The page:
IC - 'a headache in the pelvis'

  • Niall Hunter, Editor

Thirty-seven year old Jane (not her real name) who lives in the west of Ireland, developed interstitial cystitis (IC) 'out of the blue' almost a year ago.

IC differs from 'normal' cystitis or a kidney infection in that it is an inflammation of the bladder, causing very severe symptoms, and it is a chronic condition which is very difficult to live with.

The effects of IC include serious pelvic pain, frequently having to urinate, muscle spasms, and pain during intercourse

Regular cystitis, Jane explains, while a very troublesome condition, is a bacterial infection and is treatable by antibiotics or by other means such as drinking cranberry juice.

"With IC, the symptoms are with you much more regularly, you are effectively living with them most of the time, and it is much more difficult to find an effective treatment. IC has often been called a 'headache in the pelvis' which gives you some idea of the discomfort involved."

When Jane went to her GP the first time she experienced IC symptoms, she was given antibiotics for regular cystitis/kidney infection, but the urine test had shown she was clear of bacteria. "I was told to go home and drink cranberry juice. I think there may be a problem with some GPs misdiagnosing IC as regular cystitis."

The symptoms, unsurprisingly, did not go away.

"Three months later I was fed up and so debilitated with the frequent pain and the almost constant urinary frequency that I went to the emergency department in Galway."

"I was referred to a urologist. The urologist, after performing a cystoscopy, confirmed a diagnosis of IC."

While Jane was relieved to find out exactly what was wrong with her, she has so far had no luck in finding a treatment to ease her IC symptoms.

"My experience of the medical profession so far has largely been that they are not really too sure at this stage of how to actually treat the condition."

After diagnosis, I got treated with Cystistat, which acts as a temporary replacement for the bladder lining, providing a protective coating against irritants in the urine. Unfortunately, it did nothing for me."

Jane then went to another consultant and was prescribed Elmiron, which is used to treat the bladder discomfort and pain associated with IC.

"I ended up not taking it. I did some research on it and was doubtful if it would have really helped. Also, I was worried about the potential side effects listed."

Jane, has also been prescribed amitriptyline, which is an antidepressant but can also be used as pain medication "I have only just started taking it. So far it has not done any good but I will give it a chance."

"I think with IC, some treatments may work on some sufferers and not on others. I have not been lucky so far."

"Also, I've just started pelvic floor physiotherapy, and this has improved things a little."

IC can have a devastating effect on your everyday life.

Says Jane: "It can be really horrendous. I have a desk job, so I am relatively lucky that I have easy access to the bathroom for the urinary frequency. Other people with IC might not be so lucky in their work. However, during a flare-up, when all the symptoms such as pelvic pain and frequency get worse, sitting down all day can be difficult."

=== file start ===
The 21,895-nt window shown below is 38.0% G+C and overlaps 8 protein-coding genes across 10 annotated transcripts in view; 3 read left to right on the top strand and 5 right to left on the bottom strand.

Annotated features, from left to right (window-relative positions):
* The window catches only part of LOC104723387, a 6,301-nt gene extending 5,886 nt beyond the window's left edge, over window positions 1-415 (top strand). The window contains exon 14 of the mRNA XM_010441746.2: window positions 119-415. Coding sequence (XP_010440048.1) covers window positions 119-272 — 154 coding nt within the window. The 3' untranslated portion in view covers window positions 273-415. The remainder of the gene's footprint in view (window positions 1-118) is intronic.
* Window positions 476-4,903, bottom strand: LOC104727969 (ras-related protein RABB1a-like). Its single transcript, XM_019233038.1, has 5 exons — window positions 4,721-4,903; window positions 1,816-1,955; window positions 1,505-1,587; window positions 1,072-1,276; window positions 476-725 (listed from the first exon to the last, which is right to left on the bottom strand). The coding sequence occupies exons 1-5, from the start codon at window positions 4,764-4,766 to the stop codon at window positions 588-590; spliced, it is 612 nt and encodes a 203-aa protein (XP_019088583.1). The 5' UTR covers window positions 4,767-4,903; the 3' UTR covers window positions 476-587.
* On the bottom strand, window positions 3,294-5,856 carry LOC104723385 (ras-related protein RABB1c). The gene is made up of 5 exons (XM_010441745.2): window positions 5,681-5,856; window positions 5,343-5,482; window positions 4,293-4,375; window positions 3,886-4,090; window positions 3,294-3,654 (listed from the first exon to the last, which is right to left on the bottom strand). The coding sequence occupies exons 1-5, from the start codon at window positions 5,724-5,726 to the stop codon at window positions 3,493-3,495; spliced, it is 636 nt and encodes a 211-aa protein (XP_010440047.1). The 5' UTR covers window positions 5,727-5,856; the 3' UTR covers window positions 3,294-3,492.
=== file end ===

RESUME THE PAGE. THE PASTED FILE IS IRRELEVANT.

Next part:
"During flare-ups, I can't travel in the car as the seatbelt is too uncomfortable to wear, and I can't plan long trips anywhere. It's just too much trouble."

Jane, who is married with one child, tries to keep abreast of new therapies and treatments being developed for IC, in the hope that eventually some sort of cure can be found.

In the US, a new therapy involving lidocaine, an anaesthetic, is being tested. "This involves implants into your bladder which are released over time but this is at an early stage and it is not known if it can be effective for IC sufferers."

Jane has tried homoeopathic treatments for her IC but has found that they did not work for her.

She says there are a lot of different theories about as to what causes IC. These include that it affects people who have high levels of acid in their system, that it is caused by some sort of allergic reaction or by a dysfunctional pelvic floor muscle, but really, very little seems to be known about it.

A big problem for IC sufferers is that there is no support group in Ireland at present.

Jane would be interested in hearing from other IC sufferers who might be interested informing a support group.

"IC sufferers would certainly benefit from having a formal support group. The condition is very debilitating and you can get quite depressed, so knowing there are others out there going through the same thing and who can support you and give you the benefit of their experiences would be very welcome.

"Also, such a support group would help raise awareness about the condition among the medical profession and the general public."

Meanwhile, there is a very active IC discussion forum on irishhealth.com 

 

 


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